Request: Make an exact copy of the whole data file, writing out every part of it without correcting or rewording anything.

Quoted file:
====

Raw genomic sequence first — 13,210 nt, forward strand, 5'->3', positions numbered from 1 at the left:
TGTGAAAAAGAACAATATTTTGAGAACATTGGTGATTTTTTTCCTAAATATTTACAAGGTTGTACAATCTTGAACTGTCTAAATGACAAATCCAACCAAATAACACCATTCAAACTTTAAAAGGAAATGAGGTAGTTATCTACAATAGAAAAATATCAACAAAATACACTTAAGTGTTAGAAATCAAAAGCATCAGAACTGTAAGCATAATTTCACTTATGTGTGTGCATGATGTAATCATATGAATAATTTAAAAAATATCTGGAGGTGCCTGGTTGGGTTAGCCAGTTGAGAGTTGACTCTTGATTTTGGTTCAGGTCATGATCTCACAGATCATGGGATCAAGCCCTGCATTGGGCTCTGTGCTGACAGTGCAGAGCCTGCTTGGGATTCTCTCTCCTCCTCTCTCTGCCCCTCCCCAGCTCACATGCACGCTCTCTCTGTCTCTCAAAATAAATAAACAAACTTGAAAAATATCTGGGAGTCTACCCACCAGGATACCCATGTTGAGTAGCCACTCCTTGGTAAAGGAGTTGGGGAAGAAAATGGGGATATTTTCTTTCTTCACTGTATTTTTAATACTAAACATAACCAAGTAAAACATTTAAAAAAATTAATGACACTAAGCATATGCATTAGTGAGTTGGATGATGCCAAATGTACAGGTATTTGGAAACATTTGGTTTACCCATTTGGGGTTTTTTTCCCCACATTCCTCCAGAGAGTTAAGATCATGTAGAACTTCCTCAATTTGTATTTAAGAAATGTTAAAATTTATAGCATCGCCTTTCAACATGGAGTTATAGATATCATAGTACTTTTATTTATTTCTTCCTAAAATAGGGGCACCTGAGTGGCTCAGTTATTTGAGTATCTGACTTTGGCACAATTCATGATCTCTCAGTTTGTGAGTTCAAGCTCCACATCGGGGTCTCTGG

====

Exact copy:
Raw genomic sequence first — 13,210 nt, forward strand, 5'->3', positions numbered from 1 at the left:
TGTGAAAAAGAACAATATTTTGAGAACATTGGTGATTTTTTTCCTAAATATTTACAAGGTTGTACAATCTTGAACTGTCTAAATGACAAATCCAACCAAATAACACCATTCAAACTTTAAAAGGAAATGAGGTAGTTATCTACAATAGAAAAATATCAACAAAATACACTTAAGTGTTAGAAATCAAAAGCATCAGAACTGTAAGCATAATTTCACTTATGTGTGTGCATGATGTAATCATATGAATAATTTAAAAAATATCTGGAGGTGCCTGGTTGGGTTAGCCAGTTGAGAGTTGACTCTTGATTTTGGTTCAGGTCATGATCTCACAGATCATGGGATCAAGCCCTGCATTGGGCTCTGTGCTGACAGTGCAGAGCCTGCTTGGGATTCTCTCTCCTCCTCTCTCTGCCCCTCCCCAGCTCACATGCACGCTCTCTCTGTCTCTCAAAATAAATAAACAAACTTGAAAAATATCTGGGAGTCTACCCACCAGGATACCCATGTTGAGTAGCCACTCCTTGGTAAAGGAGTTGGGGAAGAAAATGGGGATATTTTCTTTCTTCACTGTATTTTTAATACTAAACATAACCAAGTAAAACATTTAAAAAAATTAATGACACTAAGCATATGCATTAGTGAGTTGGATGATGCCAAATGTACAGGTATTTGGAAACATTTGGTTTACCCATTTGGGGTTTTTTTCCCCACATTCCTCCAGAGAGTTAAGATCATGTAGAACTTCCTCAATTTGTATTTAAGAAATGTTAAAATTTATAGCATCGCCTTTCAACATGGAGTTATAGATATCATAGTACTTTTATTTATTTCTTCCTAAAATAGGGGCACCTGAGTGGCTCAGTTATTTGAGTATCTGACTTTGGCACAATTCATGATCTCTCAGTTTGTGAGTTCAAGCTCCACATCGGGGTCTCTGG